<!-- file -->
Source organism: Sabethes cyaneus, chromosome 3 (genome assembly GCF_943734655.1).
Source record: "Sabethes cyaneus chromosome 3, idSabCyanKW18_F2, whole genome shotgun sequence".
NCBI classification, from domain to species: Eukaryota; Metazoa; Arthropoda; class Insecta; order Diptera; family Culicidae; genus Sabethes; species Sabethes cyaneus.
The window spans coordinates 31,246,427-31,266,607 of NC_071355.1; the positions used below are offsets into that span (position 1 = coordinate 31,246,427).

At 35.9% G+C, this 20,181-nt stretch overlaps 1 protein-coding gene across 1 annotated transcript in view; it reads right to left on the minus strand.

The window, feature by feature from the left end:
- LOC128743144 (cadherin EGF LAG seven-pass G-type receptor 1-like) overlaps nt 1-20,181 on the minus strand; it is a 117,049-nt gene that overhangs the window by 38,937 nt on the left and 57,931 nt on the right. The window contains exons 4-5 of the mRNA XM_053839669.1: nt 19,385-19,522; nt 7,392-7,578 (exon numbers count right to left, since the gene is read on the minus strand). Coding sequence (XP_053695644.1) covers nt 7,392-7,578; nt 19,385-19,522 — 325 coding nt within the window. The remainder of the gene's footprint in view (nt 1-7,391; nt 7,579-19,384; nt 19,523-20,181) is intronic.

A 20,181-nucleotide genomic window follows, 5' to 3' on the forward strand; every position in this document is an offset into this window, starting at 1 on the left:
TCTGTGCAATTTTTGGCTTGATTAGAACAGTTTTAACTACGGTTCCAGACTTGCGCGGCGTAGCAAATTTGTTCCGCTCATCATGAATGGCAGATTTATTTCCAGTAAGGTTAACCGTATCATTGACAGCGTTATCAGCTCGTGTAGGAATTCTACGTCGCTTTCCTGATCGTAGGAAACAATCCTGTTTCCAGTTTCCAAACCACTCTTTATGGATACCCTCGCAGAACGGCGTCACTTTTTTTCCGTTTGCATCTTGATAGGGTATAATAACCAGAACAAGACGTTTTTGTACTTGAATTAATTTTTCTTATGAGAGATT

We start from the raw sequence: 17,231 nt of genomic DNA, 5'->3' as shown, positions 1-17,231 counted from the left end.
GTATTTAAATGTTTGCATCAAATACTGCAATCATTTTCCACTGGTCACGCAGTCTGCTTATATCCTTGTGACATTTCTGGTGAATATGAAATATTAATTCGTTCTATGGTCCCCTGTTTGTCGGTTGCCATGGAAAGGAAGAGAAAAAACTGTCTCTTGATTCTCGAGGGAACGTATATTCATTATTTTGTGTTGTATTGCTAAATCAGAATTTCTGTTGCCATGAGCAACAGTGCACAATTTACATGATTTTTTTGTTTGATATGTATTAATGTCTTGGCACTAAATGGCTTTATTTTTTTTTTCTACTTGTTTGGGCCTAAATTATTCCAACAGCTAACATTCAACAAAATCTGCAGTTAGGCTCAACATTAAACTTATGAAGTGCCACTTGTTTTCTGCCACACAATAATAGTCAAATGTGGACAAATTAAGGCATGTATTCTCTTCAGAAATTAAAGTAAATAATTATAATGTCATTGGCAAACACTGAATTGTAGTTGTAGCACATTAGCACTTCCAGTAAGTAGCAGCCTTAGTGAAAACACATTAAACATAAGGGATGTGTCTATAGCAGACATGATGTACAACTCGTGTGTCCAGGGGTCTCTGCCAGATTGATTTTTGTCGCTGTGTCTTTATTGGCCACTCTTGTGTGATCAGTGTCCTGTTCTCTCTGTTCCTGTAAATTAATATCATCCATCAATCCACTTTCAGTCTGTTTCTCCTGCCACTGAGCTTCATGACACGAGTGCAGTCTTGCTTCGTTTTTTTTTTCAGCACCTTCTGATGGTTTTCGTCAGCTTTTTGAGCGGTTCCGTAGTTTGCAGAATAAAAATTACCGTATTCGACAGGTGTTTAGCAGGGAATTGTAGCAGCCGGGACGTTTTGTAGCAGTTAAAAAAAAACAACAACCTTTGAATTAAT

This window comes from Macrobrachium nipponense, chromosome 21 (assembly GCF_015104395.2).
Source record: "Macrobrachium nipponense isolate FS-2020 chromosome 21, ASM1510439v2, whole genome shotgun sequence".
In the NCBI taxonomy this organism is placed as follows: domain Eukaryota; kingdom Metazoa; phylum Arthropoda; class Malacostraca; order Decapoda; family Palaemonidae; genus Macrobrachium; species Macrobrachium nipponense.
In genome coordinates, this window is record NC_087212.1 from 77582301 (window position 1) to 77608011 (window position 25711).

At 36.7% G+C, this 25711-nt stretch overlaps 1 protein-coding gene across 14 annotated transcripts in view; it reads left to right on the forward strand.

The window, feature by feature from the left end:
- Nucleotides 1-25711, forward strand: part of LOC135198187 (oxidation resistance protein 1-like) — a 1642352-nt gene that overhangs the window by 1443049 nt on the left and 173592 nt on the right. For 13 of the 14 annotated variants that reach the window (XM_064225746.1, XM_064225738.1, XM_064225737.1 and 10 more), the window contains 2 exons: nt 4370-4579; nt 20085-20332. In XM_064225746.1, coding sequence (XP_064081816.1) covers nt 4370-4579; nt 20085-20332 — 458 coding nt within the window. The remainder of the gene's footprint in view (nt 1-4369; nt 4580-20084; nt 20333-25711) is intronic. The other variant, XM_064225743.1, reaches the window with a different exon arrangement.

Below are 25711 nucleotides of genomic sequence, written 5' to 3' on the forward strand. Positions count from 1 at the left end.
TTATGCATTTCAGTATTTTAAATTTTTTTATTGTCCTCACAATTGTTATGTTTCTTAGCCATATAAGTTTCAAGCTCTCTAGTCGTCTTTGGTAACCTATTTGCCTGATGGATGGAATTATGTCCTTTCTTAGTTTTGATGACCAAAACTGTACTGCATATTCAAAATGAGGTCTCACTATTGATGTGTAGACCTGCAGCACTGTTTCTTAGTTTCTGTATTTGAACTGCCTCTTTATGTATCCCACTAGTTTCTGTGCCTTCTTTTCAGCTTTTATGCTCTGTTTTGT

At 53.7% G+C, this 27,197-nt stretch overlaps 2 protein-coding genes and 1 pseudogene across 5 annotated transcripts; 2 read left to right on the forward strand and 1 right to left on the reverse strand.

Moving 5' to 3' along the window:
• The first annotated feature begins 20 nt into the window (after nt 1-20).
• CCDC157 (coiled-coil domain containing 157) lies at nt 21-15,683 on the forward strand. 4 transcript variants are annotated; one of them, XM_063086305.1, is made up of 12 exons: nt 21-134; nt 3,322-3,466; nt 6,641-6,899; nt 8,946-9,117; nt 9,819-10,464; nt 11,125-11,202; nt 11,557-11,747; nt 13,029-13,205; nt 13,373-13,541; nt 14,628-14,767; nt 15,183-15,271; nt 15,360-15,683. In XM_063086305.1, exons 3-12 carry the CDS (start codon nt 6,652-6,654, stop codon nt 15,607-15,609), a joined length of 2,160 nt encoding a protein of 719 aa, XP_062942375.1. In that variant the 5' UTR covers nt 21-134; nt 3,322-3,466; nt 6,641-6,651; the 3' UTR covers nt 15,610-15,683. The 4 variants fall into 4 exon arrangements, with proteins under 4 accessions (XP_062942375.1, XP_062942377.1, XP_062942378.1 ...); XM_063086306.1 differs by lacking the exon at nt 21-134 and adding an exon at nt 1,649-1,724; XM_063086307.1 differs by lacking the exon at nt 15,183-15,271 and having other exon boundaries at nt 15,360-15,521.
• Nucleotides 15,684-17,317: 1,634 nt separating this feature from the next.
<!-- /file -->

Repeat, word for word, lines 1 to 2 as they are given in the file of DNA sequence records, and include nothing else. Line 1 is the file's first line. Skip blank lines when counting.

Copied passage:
Source organism: Sabethes cyaneus, chromosome 3 (genome assembly GCF_943734655.1).
Source record: "Sabethes cyaneus chromosome 3, idSabCyanKW18_F2, whole genome shotgun sequence".